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Re: A(nother) Guide to Publishing Linked Data Without Redirects

From: Kingsley Idehen <kidehen@openlinksw.com>
Date: Thu, 11 Nov 2010 07:44:25 -0500
Message-ID: <4CDBE529.9090505@openlinksw.com>
To: Richard Light <richard@light.demon.co.uk>
CC: Linked Data community <public-lod@w3.org>
On 11/11/10 4:54 AM, Richard Light wrote:
> In message 
> <AANLkTikmg=+AUgjHLf-88q-6Jzd7=ZXZ2gsj-QDA1Xd+@mail.gmail.com>, Harry 
> Halpin <hhalpin@ibiblio.org> writes
>>
>> The question is how to build Linked Data on top of *only* HTTP 200 -
>> the case where the data publisher either cannot alter their server
>> set-up (.htaccess) files or does not care to.
>
> Might it help to look at this problem from the other end of the 
> telescope? So far, the discussion has all been about what is returned. 
> How about considering what is requested?
>
> I assume that we're talking about the situation where a user (human or 
> machine) is faced with a URI to resolve.  The implication is that they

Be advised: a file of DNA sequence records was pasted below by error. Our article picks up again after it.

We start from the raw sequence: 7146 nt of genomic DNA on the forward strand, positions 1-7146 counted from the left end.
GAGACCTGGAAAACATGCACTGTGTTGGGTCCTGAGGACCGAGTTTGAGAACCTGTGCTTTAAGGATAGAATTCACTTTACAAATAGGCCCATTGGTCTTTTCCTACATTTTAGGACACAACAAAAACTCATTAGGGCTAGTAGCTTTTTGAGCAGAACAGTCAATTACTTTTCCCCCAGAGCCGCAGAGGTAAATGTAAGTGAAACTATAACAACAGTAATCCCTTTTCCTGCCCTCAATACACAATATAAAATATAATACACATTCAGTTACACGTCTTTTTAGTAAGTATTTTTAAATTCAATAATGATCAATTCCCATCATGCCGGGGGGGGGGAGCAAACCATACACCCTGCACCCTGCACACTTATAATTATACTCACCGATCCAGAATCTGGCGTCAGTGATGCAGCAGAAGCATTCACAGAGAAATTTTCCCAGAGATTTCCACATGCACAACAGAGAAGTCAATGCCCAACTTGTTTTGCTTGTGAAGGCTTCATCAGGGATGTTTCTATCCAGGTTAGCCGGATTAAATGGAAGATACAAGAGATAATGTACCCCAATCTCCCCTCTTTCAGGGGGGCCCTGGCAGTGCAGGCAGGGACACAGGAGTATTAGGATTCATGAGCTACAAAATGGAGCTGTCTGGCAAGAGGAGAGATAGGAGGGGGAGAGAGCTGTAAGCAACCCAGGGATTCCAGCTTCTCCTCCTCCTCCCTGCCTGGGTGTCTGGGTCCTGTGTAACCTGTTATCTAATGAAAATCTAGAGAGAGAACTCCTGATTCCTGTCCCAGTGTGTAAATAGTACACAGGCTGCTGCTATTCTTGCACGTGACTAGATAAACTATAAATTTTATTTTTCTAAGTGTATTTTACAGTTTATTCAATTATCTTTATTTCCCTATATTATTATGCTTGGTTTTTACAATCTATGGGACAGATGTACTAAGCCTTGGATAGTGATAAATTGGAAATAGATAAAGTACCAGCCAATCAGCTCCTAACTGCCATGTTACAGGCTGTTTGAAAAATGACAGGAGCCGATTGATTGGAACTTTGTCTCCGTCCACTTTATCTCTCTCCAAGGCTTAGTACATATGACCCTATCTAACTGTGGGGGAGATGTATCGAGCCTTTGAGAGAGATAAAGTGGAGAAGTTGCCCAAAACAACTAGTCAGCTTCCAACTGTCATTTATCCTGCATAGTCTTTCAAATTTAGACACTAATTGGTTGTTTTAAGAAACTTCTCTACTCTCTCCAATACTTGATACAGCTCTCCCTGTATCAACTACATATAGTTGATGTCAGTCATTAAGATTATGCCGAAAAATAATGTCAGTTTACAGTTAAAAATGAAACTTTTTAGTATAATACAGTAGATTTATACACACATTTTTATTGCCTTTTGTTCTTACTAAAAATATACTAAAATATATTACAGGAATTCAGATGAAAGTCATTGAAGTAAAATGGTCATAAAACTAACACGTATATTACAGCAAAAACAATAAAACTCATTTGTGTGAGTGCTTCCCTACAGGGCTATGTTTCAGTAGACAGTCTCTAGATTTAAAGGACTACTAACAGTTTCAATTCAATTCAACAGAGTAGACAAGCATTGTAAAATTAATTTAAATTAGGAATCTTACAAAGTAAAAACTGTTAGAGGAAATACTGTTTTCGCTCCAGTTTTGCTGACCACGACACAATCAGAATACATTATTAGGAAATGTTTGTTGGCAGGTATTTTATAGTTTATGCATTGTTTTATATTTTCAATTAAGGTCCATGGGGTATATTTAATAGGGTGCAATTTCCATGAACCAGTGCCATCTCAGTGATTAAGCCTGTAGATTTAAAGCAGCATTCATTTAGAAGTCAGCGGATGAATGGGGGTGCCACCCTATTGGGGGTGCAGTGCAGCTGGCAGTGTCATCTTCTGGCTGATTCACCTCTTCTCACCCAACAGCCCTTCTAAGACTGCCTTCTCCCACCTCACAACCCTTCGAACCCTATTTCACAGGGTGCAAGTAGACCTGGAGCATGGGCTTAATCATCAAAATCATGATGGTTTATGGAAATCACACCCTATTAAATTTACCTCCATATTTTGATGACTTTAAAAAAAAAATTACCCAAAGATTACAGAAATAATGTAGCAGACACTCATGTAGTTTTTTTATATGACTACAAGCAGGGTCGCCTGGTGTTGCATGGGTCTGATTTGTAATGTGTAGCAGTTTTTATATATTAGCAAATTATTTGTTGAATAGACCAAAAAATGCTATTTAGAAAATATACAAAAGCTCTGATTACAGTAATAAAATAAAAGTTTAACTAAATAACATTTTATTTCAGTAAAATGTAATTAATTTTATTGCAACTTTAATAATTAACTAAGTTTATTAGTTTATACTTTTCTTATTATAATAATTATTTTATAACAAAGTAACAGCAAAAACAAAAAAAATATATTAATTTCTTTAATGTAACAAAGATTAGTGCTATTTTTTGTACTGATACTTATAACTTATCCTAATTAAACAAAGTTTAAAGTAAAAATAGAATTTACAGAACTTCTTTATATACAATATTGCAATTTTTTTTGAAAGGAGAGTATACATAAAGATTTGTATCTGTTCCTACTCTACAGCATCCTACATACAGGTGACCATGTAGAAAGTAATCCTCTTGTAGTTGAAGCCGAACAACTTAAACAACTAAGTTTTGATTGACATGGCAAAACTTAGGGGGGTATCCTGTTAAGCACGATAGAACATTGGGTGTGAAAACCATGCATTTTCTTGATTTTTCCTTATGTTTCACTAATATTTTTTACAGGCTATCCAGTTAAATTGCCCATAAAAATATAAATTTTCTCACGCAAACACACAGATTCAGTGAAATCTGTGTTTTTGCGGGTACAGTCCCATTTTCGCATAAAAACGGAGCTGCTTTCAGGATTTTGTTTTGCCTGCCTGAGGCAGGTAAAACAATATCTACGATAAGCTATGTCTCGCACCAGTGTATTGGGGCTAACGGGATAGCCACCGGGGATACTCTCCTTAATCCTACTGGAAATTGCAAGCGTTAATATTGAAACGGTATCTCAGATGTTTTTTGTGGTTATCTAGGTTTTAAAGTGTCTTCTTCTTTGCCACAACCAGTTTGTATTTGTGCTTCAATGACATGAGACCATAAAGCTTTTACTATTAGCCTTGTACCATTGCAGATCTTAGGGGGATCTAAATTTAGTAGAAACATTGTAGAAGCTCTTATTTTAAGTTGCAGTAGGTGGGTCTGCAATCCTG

> have acquired this URI through some Linked Data activity such as a 
> SPARQL query, or reading a chunk of RDF from their own triple store. 
> (If we're not - if we're talking about auto-magically inferring Linked 
> Data-ness from random URLs, then I would agree that sticking RDFa into 
> said random pages is a way to go, and leave the discussion.)
>
> The Linked Data guidelines make the assumption that said user is 
> willing and able to indicate what sort of content they want, in this 
> case via the Accept header mechanism.  This makes it reasonable to 
> further specify that the fallback response, in the absence of a 
> suitable Accept header, is to deliver a human-readable resource, i.e. 
> an HTML web page. Thus the web of Linked Data behaves like part of the 
> web of documents, if users take no special action when dereferencing 
> URLs.
>
> If we agree that it is reasonable for user agents to take some action 
> to indicate what type of response they want, then one very simple 
> solution for the content-negotiation-challenged data publisher would 
> be to establish a convention that adding '.rdf' to a URL should 
> deliver an RDF description of the NIR signified by that URL.
>
> Richard
Richard,

Yes, we should look at this differently. We should honor the fact that